“Home is the place, where when you have to go there, they have to take you in.” As we were looking for a house about nine years ago, we visited a few houses in Acton. As you know, when you enter the process of purchasing a house, you visit it with a real estate agent with the agreement with the owner or tenant of the house. When you visit the house you have the power to choose whether to buy it or not. Now, planning to sell my house, I am in the reverse situation. Soon somebody, I hope, will visit my house and look at it. They will evaluate it according to their dreams and wishes. Now I am vulnerable that our life would be visible and my house will be evaluated. Prospective buyers will assess it according to their tastes and plans. My situation has been changed from that of an active purchaser to that of a passive deal receiver. In a way my role has turned from that of a host to that of a guest.
I am exploring these roles to introduce the concept of hospitality. In Greek, the word xenos has a double meaning; it can be both “guest” and “host.” This meaning signals the essential principle of the concept. Nowadays we use the word hospitality frequently, particularly in a religious context. We may think that hospitality is being patient and gracious with new folks until they learn the way we do things, but Jesus offers another vision of hospitality; it is about meeting people, accepting any and all who are interested in God’s kingdom, and responding to their needs no matter who is asking or when or how they ask. In Jesus’ ministry and mission we find the genuine meaning of hospitality.
Jesus arrived at a wedding at Canna as a guest, but when the wine ran out, he provided more and thus became the host (John 2:1-21). Martha invited him her house to be her guest and wore herself out with serving, but he taught her that on this day it is better to sit and receive (Luke 10:38-42). This circle of mutual hospitality can embrace and transform the people who enter it. It has been my observation that over these last nine years you have been practising the concept of hospitality. Often you became guests instead of hosts. You opened a space for visitors and young families to feel that they are not guests.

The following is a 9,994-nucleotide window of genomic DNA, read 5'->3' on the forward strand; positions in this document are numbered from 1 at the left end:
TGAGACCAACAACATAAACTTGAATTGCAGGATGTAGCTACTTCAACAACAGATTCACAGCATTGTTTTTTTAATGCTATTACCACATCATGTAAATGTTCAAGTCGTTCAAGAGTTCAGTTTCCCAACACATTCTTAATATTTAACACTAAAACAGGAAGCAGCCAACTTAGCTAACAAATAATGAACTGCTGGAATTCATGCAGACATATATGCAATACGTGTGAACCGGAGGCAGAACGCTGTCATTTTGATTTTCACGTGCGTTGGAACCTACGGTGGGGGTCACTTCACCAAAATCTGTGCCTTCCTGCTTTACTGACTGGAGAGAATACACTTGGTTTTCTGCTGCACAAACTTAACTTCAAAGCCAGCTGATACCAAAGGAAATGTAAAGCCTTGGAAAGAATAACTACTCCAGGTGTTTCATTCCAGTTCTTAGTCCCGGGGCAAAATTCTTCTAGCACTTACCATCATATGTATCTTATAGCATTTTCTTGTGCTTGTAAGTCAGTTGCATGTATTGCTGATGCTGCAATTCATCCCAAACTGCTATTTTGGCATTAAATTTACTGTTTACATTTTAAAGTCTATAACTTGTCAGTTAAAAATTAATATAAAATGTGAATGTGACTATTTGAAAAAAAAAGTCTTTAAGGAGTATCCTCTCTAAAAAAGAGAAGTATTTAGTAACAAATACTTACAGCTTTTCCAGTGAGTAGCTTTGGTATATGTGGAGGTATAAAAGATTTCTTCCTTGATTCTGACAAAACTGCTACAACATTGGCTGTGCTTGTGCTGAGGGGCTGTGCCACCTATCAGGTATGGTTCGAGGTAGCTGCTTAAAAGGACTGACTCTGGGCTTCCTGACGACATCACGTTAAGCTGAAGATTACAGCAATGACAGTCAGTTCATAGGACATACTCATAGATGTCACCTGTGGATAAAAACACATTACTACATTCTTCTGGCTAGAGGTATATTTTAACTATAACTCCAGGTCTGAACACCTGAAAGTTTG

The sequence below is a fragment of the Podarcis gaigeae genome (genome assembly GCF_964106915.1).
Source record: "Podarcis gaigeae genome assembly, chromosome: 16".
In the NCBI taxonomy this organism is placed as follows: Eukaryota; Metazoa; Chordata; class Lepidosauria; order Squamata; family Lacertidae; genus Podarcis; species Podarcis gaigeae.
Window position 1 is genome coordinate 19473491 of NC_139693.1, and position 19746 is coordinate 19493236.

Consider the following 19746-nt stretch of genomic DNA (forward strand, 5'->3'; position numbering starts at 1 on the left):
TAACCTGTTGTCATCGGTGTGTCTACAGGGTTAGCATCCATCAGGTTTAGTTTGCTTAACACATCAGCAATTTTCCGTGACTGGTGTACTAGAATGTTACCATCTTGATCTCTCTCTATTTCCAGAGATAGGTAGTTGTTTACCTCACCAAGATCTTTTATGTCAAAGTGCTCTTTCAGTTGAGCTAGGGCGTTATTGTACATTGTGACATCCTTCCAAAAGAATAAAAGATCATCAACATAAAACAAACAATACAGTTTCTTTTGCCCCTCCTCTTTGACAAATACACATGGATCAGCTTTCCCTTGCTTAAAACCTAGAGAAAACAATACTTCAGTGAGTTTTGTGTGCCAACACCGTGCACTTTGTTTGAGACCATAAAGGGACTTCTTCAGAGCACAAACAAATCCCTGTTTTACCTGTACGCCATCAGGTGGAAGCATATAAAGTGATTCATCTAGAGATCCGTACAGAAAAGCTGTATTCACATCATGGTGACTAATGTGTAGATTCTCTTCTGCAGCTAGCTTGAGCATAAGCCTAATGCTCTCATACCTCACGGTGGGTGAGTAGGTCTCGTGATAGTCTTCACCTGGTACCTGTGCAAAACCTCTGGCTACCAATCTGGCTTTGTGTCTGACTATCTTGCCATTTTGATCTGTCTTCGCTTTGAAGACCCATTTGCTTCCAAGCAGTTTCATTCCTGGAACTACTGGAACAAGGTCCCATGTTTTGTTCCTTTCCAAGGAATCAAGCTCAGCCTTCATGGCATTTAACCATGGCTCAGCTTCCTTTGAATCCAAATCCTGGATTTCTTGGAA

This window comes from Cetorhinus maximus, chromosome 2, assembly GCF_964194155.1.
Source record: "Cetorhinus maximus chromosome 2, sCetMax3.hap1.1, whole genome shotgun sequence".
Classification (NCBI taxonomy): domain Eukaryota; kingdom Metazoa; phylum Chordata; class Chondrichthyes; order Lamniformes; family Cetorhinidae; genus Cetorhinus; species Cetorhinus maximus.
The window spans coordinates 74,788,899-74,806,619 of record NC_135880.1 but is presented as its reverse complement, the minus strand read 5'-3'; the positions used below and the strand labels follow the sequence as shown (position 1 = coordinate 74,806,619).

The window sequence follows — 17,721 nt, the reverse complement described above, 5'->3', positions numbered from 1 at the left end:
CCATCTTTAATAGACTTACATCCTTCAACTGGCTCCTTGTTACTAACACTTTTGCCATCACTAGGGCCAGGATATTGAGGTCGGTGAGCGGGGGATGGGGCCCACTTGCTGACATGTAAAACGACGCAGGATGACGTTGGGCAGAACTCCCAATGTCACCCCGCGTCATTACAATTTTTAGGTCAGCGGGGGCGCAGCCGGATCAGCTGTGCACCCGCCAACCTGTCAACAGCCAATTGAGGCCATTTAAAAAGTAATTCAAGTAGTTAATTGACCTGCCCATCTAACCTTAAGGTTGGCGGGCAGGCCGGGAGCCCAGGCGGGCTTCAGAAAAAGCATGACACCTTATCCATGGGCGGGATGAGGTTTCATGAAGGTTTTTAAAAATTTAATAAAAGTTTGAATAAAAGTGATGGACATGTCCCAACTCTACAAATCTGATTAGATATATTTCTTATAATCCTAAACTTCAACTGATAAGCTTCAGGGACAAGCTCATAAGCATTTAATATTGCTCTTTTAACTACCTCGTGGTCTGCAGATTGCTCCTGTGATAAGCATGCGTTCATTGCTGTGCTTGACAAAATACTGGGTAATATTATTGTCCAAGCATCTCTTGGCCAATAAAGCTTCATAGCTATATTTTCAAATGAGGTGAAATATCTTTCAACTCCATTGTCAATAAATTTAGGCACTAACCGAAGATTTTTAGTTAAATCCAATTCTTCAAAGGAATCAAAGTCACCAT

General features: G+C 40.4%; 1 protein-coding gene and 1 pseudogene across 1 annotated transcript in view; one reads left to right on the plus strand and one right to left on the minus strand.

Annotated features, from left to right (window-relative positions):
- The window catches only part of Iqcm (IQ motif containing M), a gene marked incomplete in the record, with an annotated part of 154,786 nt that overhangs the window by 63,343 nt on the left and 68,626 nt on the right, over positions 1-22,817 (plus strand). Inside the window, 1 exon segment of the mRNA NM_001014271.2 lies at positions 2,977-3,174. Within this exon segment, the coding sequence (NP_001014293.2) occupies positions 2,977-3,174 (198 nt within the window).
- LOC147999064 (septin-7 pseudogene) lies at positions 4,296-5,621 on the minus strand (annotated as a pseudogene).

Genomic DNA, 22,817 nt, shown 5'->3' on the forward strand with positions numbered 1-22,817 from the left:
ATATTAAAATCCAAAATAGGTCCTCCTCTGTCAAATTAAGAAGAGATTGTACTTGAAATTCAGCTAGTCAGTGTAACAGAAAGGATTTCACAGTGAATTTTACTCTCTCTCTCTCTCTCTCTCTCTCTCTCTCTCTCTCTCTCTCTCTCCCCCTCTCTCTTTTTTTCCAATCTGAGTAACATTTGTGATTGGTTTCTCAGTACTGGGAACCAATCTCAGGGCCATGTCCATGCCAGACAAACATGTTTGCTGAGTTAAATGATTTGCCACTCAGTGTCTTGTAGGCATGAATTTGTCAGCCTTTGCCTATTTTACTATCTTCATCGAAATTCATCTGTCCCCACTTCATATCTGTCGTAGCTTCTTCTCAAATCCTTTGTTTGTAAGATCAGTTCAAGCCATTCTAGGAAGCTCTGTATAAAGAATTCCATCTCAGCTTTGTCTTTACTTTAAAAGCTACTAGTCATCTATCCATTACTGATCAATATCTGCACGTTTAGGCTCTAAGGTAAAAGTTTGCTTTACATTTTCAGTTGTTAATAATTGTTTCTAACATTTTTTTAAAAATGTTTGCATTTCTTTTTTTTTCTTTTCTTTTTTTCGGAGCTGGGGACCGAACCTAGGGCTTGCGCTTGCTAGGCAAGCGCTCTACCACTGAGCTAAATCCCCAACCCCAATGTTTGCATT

Church is a place where we experience genuine hospitality – the meeting place of host and guest. The church is the place that not only welcomes strangers, it also recognizes their holiness. It sees in the stranger a person dear to and made in the image of God, someone bearing distinctive gifts that only he or she can bring.
Henri Nouwen, a founder L'Arche daybreak community in Richmond Hill, ON., once said, “in a world of strangers, estranged from their own past, culture, and country, from their neighbours, friends and family, from their deepest self and their God,” we are called to create a free space. We are called to create a safe place from all kinds of “demonic powers” described in today’s gospel reading. From the powers that capture us and cause us to hurt ourselves, to hurt others and to hurt God, we are called to create a space to experience and practise hospitality where guest and host are free to change their status.
“Home is the place, where when you have to go there, they have to take you in.” Together, we have begun to create this space of hospitality here at Trinity. I am so proud of your endeavor to embrace each other in finding holiness in others. I have been fortunate to journey with you for nine years and experienced your hospitality. For this, I am deeply grateful. Thanks be to God who encourages us to practise hospitality in our midst. Amen.